November 9, 2016; The Atlantic
Lower income workers in four states will see minimum wage increases as a result of successful ballot questions. In Arizona, Colorado, and Maine, pay floors are scheduled to rise by at least $3.75 to $12 an hour, and in Washington, the minimum wage will rise to $13.50 by 2020. Additionally, a referendum that would have cut the minimum pay of workers under the age of 18 in South Dakota was defeated. Mandated sick leave measures (for the 45 percent of American workers who do not have such luxuries) passed in Arizona and Washington. Some positive momentum is growing for such measures in both red and blue states. (Trump, of course, won in Arizona and Clinton in Washington.)
On the other hand, union support–related measures found a mix of reactions. As the Atlantic reports:
In Virginia, where workers in unionized workplaces are not obligated to pay union dues, voters defeated a measure that would make that a feature of the state constitution. To the chagrin of labor unions, a similar proposal in Alabama succeeded. Meanwhile, in South Dakota, a measure that would have strengthened unions by allowing them to collect dues from non-members was overwhelmingly defeated.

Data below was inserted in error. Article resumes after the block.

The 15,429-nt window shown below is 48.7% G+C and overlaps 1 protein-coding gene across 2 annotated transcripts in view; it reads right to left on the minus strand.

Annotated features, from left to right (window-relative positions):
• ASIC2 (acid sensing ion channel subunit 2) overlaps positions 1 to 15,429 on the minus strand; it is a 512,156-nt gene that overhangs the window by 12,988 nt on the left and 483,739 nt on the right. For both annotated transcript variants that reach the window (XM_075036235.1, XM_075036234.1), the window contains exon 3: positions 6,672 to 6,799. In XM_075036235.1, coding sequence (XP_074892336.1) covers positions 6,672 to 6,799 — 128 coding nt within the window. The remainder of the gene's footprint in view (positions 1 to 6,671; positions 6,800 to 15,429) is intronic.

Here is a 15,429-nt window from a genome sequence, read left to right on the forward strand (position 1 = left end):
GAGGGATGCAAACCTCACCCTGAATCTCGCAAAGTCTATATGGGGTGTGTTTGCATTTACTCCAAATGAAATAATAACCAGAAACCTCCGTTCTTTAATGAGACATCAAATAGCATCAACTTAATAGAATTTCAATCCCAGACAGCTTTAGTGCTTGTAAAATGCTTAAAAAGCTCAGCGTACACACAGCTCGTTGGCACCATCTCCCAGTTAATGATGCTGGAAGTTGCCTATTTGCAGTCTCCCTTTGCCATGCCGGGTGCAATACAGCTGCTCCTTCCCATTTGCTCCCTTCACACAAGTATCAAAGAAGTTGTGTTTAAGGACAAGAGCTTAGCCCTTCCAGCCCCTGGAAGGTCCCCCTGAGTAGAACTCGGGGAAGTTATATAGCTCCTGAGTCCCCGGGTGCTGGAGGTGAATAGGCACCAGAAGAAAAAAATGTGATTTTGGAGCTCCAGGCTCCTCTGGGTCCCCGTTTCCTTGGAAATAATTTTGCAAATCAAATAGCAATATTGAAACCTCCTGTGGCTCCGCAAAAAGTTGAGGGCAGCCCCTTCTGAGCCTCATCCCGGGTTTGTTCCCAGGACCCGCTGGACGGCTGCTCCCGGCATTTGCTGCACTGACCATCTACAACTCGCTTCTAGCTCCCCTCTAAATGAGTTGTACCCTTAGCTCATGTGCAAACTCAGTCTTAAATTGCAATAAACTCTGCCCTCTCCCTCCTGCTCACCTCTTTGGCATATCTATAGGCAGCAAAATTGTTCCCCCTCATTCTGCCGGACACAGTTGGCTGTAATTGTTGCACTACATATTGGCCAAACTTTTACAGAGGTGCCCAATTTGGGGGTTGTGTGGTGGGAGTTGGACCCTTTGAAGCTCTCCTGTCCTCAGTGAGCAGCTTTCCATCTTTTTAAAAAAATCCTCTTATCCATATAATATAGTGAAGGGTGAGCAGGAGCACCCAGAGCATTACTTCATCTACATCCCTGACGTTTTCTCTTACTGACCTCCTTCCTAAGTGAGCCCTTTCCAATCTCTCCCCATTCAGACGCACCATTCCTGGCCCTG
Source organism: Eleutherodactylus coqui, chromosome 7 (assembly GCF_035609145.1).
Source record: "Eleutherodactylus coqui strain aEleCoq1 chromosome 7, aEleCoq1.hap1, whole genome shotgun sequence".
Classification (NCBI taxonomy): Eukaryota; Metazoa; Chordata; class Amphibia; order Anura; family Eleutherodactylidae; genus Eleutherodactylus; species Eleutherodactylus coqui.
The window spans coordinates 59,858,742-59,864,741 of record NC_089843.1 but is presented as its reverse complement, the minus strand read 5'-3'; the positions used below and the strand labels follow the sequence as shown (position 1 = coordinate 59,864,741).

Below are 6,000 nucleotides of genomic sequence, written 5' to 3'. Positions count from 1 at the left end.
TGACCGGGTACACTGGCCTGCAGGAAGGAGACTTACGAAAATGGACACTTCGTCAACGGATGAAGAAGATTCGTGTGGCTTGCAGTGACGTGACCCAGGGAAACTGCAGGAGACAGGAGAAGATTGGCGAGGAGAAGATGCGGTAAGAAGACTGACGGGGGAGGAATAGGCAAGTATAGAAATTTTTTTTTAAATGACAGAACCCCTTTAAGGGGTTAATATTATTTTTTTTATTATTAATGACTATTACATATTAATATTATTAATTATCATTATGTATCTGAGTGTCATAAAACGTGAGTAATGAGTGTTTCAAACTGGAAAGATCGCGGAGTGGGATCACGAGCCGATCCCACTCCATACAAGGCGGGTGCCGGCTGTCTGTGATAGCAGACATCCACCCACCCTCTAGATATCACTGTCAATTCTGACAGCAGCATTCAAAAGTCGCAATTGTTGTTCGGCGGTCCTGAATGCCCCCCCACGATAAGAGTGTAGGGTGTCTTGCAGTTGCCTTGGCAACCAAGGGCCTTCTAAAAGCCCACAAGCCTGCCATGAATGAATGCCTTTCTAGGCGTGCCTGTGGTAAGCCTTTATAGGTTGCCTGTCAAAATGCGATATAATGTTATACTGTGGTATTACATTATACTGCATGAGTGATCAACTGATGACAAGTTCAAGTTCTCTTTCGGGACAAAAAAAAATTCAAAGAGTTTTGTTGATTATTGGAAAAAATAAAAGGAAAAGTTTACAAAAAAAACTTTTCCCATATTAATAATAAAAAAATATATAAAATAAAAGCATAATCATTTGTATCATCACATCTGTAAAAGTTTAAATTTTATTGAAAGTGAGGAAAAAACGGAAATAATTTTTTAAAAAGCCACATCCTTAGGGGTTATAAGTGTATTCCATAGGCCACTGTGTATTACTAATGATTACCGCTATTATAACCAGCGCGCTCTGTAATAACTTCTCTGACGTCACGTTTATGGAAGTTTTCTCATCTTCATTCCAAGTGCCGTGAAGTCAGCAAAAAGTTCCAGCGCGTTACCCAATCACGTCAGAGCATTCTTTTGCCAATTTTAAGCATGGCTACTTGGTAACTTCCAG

The American Prospect’s Justin Miller predicts that things are about to get really ugly for the labor movement under Trump. At the very least there is some very low hanging fruit in terms of the rescinding of regulation in administrative actions, as we discussed this past Monday:
Republicans and their business lobbyist colleagues hope to roll back every single one of President Obama’s labor initiatives that were, slowly but surely, tilting the regulatory system more in favor of worker power. At the top of the list is the new overtime rule that is set to double the salary threshold (with future increases indexed to inflation) and give millions more workers access to overtime pay in December. The full strength of the rule as it stands now is unlikely to remain intact.
Miller adds, “Obama’s executive orders that hike up wages and mandate paid sick leave for federal contract workers and require that their employers disclose past labor law violations can disappear with the stroke of Trump’s presidential pen.”
As NPQ has written previously, nonprofits should not stay quiet about this issue. Wage justice has advanced quickly in the past few years, and labor unions, which are unlikely to be the apple of the incoming administration’s eye, will need broad-based support and engagement.—Ruth McCambridge